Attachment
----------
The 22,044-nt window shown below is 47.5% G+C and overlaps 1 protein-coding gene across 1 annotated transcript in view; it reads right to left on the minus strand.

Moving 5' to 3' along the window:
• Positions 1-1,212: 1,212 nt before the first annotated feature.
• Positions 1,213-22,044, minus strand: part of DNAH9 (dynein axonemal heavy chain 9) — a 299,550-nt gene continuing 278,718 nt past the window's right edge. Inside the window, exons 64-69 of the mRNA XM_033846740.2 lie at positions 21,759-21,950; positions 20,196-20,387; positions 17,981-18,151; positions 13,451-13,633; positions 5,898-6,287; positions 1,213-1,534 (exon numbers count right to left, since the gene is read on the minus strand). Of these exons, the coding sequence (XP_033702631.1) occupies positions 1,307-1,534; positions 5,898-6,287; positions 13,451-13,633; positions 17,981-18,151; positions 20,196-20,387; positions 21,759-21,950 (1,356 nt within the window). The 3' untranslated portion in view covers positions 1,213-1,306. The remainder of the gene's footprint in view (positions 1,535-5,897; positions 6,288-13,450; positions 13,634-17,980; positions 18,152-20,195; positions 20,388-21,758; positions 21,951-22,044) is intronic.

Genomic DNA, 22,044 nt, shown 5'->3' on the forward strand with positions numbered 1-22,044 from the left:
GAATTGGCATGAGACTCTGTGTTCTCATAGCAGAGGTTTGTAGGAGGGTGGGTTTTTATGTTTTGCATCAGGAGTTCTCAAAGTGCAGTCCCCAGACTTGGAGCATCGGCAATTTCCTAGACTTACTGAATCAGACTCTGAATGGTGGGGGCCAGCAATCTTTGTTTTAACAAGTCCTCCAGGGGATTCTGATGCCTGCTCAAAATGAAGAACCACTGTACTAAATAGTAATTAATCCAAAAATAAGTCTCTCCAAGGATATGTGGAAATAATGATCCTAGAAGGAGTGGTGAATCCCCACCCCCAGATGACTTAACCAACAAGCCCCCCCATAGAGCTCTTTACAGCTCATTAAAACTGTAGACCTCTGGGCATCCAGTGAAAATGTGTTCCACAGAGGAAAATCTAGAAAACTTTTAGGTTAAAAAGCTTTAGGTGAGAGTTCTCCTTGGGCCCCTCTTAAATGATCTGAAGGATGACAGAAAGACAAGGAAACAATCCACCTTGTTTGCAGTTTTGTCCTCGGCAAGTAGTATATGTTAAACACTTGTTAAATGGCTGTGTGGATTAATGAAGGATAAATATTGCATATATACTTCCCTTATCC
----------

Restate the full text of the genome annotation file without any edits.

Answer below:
The 22,044-nt window shown below is 47.5% G+C and overlaps 1 protein-coding gene across 1 annotated transcript in view; it reads right to left on the minus strand.

Moving 5' to 3' along the window:
• Positions 1-1,212: 1,212 nt before the first annotated feature.
• Positions 1,213-22,044, minus strand: part of DNAH9 (dynein axonemal heavy chain 9) — a 299,550-nt gene continuing 278,718 nt past the window's right edge. Inside the window, exons 64-69 of the mRNA XM_033846740.2 lie at positions 21,759-21,950; positions 20,196-20,387; positions 17,981-18,151; positions 13,451-13,633; positions 5,898-6,287; positions 1,213-1,534 (exon numbers count right to left, since the gene is read on the minus strand). Of these exons, the coding sequence (XP_033702631.1) occupies positions 1,307-1,534; positions 5,898-6,287; positions 13,451-13,633; positions 17,981-18,151; positions 20,196-20,387; positions 21,759-21,950 (1,356 nt within the window). The 3' untranslated portion in view covers positions 1,213-1,306. The remainder of the gene's footprint in view (positions 1,535-5,897; positions 6,288-13,450; positions 13,634-17,980; positions 18,152-20,195; positions 20,388-21,758; positions 21,951-22,044) is intronic.

Genomic DNA, 22,044 nt, shown 5'->3' on the forward strand with positions numbered 1-22,044 from the left:
GAATTGGCATGAGACTCTGTGTTCTCATAGCAGAGGTTTGTAGGAGGGTGGGTTTTTATGTTTTGCATCAGGAGTTCTCAAAGTGCAGTCCCCAGACTTGGAGCATCGGCAATTTCCTAGACTTACTGAATCAGACTCTGAATGGTGGGGGCCAGCAATCTTTGTTTTAACAAGTCCTCCAGGGGATTCTGATGCCTGCTCAAAATGAAGAACCACTGTACTAAATAGTAATTAATCCAAAAATAAGTCTCTCCAAGGATATGTGGAAATAATGATCCTAGAAGGAGTGGTGAATCCCCACCCCCAGATGACTTAACCAACAAGCCCCCCCATAGAGCTCTTTACAGCTCATTAAAACTGTAGACCTCTGGGCATCCAGTGAAAATGTGTTCCACAGAGGAAAATCTAGAAAACTTTTAGGTTAAAAAGCTTTAGGTGAGAGTTCTCCTTGGGCCCCTCTTAAATGATCTGAAGGATGACAGAAAGACAAGGAAACAATCCACCTTGTTTGCAGTTTTGTCCTCGGCAAGTAGTATATGTTAAACACTTGTTAAATGGCTGTGTGGATTAATGAAGGATAAATATTGCATATATACTTCCCTTATCC